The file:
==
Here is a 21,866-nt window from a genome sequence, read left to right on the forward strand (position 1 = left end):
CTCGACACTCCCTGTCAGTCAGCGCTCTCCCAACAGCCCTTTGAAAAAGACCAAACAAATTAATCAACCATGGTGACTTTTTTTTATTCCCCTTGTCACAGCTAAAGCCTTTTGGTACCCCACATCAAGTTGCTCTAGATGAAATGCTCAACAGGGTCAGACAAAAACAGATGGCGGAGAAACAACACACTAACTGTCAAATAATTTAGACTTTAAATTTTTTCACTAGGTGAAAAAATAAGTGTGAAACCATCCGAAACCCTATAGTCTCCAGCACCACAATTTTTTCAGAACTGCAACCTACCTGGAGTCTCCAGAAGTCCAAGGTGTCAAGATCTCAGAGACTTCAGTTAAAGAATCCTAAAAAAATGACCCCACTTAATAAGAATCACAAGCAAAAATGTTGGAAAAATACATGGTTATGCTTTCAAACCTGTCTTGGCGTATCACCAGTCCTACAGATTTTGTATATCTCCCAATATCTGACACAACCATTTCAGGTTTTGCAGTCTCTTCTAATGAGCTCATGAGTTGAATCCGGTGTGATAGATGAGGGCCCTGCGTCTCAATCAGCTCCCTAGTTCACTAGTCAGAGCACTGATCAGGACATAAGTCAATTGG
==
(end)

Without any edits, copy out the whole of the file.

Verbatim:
Here is a 21,866-nt window from a genome sequence, read left to right on the forward strand (position 1 = left end):
CTCGACACTCCCTGTCAGTCAGCGCTCTCCCAACAGCCCTTTGAAAAAGACCAAACAAATTAATCAACCATGGTGACTTTTTTTTATTCCCCTTGTCACAGCTAAAGCCTTTTGGTACCCCACATCAAGTTGCTCTAGATGAAATGCTCAACAGGGTCAGACAAAAACAGATGGCGGAGAAACAACACACTAACTGTCAAATAATTTAGACTTTAAATTTTTTCACTAGGTGAAAAAATAAGTGTGAAACCATCCGAAACCCTATAGTCTCCAGCACCACAATTTTTTCAGAACTGCAACCTACCTGGAGTCTCCAGAAGTCCAAGGTGTCAAGATCTCAGAGACTTCAGTTAAAGAATCCTAAAAAAATGACCCCACTTAATAAGAATCACAAGCAAAAATGTTGGAAAAATACATGGTTATGCTTTCAAACCTGTCTTGGCGTATCACCAGTCCTACAGATTTTGTATATCTCCCAATATCTGACACAACCATTTCAGGTTTTGCAGTCTCTTCTAATGAGCTCATGAGTTGAATCCGGTGTGATAGATGAGGGCCCTGCGTCTCAATCAGCTCCCTAGTTCACTAGTCAGAGCACTGATCAGGACATAAGTCAATTGG